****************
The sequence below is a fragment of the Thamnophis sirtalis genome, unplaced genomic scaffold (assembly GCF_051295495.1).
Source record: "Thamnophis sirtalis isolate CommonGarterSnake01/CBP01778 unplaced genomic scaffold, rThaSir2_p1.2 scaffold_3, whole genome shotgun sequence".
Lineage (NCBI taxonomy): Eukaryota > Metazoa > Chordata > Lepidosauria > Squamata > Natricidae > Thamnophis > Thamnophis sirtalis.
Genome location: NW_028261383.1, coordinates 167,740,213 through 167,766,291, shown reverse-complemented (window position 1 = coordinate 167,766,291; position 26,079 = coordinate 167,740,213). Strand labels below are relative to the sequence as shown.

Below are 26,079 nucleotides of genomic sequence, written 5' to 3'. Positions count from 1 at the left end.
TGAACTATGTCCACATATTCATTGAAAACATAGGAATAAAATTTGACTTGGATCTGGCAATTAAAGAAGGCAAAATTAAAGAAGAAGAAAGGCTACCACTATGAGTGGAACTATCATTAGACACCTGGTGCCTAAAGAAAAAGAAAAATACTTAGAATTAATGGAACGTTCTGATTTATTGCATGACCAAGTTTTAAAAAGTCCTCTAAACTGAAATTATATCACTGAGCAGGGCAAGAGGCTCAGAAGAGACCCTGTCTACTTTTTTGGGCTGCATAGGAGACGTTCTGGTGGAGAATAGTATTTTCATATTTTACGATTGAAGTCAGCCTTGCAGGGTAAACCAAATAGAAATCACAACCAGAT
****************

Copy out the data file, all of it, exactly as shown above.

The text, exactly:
The sequence below is a fragment of the Thamnophis sirtalis genome, unplaced genomic scaffold (assembly GCF_051295495.1).
Source record: "Thamnophis sirtalis isolate CommonGarterSnake01/CBP01778 unplaced genomic scaffold, rThaSir2_p1.2 scaffold_3, whole genome shotgun sequence".
Lineage (NCBI taxonomy): Eukaryota > Metazoa > Chordata > Lepidosauria > Squamata > Natricidae > Thamnophis > Thamnophis sirtalis.
Genome location: NW_028261383.1, coordinates 167,740,213 through 167,766,291, shown reverse-complemented (window position 1 = coordinate 167,766,291; position 26,079 = coordinate 167,740,213). Strand labels below are relative to the sequence as shown.

Below are 26,079 nucleotides of genomic sequence, written 5' to 3'. Positions count from 1 at the left end.
TGAACTATGTCCACATATTCATTGAAAACATAGGAATAAAATTTGACTTGGATCTGGCAATTAAAGAAGGCAAAATTAAAGAAGAAGAAAGGCTACCACTATGAGTGGAACTATCATTAGACACCTGGTGCCTAAAGAAAAAGAAAAATACTTAGAATTAATGGAACGTTCTGATTTATTGCATGACCAAGTTTTAAAAAGTCCTCTAAACTGAAATTATATCACTGAGCAGGGCAAGAGGCTCAGAAGAGACCCTGTCTACTTTTTTGGGCTGCATAGGAGACGTTCTGGTGGAGAATAGTATTTTCATATTTTACGATTGAAGTCAGCCTTGCAGGGTAAACCAAATAGAAATCACAACCAGAT